In this article, we have analyzed the effect of religion on crime as reported in previous empirical studies.
We examined data from 60 studies, and we found that religion had a statisitically significant, moderately sized effect on crime
of about r= -.12. Since Hirschi and Stark's (1969) finding of religious nondeterrance, many sociologists
have questioned whether religion has any effect on crime. Our findings give confidence that religion does
indeed have some deterrent effect.
Now I've provided my case study. Can you provide yours?
That study has a pile of problems I'd have to look at more to take seriously:
* It's a meta-analysis of other studies
* The collection of studies have different standards of what qualifies as religious and what doesn't
* Studies were focusing on vastly different things ... for example some studies focused on alcohol use by minors and marijuana whilst others discuss
murder and robbery. What if all the people who didn't rob or murder were smoking pot?
* Some of the studies are significantly larger than others. Larger sample sizes mean a smaller effect. To quote Wells and Rankin: "the most
substantial correlations are produced by the smallest, least reliable, and least representative studies". The author of the study states that the
negative effect of the sample size might be due to the file drawer problem. 'Journal editors ... are simply more likely to believe and publish null
findings derived from larger samples'. I'm not sure that makes sense ... because if anything the file drawer problem would imply there are more null
finding studies that haven't been published, it wouldn't support the study.
There is also very little discussion of cultural factors in relation to sample size. The author makes a point that white people are less effected by
religion and tries to tie this to African American church practice but I'm not sure that applies here. Given that white people are 70% ish of the
population of America, you would expect to find a wider variation in demographics. African Americans are disproportionately poor in the United States,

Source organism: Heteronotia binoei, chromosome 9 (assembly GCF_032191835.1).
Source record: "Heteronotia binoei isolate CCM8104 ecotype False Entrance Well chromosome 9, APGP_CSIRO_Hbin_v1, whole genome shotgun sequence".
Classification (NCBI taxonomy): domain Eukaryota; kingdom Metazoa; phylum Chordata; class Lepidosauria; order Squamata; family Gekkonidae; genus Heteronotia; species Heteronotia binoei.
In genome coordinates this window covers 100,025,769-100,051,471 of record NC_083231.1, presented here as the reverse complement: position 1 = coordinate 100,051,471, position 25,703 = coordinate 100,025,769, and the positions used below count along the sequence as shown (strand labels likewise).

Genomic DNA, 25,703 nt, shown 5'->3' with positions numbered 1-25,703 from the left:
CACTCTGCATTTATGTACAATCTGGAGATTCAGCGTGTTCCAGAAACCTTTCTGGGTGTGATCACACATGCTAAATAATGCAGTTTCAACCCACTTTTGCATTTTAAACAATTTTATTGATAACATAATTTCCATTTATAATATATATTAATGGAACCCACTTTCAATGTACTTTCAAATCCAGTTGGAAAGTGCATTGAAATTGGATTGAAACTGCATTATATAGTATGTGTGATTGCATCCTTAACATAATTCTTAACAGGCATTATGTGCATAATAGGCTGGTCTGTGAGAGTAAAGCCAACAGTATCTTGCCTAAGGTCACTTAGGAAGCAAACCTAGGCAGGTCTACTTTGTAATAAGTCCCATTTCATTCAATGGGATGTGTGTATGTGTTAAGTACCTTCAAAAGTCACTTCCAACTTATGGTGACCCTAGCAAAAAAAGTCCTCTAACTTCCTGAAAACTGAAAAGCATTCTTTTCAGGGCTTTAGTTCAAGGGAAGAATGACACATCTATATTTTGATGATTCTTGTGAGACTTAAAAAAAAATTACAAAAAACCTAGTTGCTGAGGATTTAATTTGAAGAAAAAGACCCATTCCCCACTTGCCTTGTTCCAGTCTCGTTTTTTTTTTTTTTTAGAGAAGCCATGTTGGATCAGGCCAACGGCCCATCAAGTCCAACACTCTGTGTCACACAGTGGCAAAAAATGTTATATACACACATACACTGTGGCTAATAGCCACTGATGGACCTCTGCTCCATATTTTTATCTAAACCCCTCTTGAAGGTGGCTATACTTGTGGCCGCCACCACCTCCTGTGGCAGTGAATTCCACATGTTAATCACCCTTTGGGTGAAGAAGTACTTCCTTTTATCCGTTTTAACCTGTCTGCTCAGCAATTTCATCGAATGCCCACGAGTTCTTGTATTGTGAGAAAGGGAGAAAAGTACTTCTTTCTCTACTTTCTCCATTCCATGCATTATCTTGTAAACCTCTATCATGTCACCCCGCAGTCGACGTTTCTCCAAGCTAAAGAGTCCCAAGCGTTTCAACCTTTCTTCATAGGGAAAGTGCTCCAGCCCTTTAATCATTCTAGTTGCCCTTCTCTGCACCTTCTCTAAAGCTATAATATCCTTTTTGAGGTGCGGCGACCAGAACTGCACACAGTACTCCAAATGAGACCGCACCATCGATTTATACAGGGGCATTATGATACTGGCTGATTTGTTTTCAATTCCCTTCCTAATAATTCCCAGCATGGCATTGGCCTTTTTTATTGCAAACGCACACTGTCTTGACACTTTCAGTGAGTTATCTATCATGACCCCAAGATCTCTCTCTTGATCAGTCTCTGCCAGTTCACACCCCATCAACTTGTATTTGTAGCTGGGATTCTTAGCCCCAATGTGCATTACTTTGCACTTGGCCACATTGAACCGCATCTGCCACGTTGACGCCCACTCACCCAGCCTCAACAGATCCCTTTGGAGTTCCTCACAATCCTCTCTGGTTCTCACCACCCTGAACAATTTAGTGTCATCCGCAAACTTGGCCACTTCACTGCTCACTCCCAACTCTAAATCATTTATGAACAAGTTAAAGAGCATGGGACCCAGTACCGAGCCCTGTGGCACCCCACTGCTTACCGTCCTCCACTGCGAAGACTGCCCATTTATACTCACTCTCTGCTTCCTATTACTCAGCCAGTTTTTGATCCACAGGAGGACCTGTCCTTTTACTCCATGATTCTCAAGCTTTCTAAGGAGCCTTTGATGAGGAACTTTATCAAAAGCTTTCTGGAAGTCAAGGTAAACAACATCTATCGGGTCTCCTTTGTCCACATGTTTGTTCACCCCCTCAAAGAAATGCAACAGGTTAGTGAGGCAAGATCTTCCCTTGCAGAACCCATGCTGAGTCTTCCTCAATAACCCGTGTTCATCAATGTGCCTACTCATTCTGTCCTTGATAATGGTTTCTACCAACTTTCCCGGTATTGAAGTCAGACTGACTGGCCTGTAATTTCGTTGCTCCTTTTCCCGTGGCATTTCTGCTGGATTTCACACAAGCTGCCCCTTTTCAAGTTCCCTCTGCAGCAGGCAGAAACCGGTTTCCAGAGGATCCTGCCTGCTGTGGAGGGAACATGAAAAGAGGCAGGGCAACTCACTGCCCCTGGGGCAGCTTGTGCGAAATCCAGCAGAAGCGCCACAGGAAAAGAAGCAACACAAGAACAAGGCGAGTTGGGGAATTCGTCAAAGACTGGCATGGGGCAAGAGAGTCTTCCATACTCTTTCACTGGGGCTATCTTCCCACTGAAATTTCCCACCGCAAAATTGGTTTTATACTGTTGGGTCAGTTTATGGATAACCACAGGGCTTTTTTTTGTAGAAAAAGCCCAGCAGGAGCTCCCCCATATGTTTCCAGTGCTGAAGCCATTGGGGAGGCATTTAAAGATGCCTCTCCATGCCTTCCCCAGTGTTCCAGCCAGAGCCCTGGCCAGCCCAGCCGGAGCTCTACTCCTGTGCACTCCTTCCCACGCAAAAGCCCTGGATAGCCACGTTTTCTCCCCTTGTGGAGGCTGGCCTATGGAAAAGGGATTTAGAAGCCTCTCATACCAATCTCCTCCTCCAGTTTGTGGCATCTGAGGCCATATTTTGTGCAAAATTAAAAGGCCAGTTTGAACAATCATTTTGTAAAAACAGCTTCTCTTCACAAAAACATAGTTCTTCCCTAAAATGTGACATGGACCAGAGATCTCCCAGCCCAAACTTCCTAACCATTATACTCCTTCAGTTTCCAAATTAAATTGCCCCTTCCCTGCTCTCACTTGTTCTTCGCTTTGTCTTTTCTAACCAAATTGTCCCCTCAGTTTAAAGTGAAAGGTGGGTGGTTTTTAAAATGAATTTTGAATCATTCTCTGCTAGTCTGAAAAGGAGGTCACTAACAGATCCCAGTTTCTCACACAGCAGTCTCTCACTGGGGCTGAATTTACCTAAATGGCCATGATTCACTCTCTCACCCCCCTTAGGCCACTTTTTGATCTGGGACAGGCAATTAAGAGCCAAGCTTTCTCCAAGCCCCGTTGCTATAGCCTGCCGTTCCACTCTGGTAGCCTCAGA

and therefore it doesn't take a big leap to point out that more African Americans are likely to be actively attending and having ties to the local
church. More African Americans attending church = the 'deterrence' factor is higher but only because more African Americans from various
demographics are attending. The author acknowledges this but tries to tie it into moral teaching when in actual fact given most people aren't
criminals a generic rise in church attendance would seem significant in a small population.
It's not the worst study ever I don't think ... it's honest about a lot of its problems, but I think it needs a fair bit of academic
interpretation. Studies for publication do have a tendency to play down their problems (especially meta-analysis) and this one seems to fall into that
category. I especially find that explaining away of large sample sizes having close to null effects as 'hand waving'.
Peer review for a lot of these journals is really just two academics doing a blind review. Especially
in social science areas they can be a
little lax on empirical evidence; really they're just confirming that the author of the journal has something relevant to add to the discussion ...
they're not endorsing the findings 100%. The author actually acknowledges eight articles that disagree with their findings soooooo ...
Sorry for the rambling, I just find persons put too much faith in these types of articles and, at the end of the day, the author points out that the
'type' of religion didn't change their findings ... so it may be there needs to be a secular equivalent service made available to the community at
large for gatherings and the discussing of moral questions; that's if all the problems I mentioned in this study aren't enough to deem it
I personally wouldn't have the bones to put pot smoking and under age drinking in the same category as robbing and murder in a meta study about
morality and crime frankly.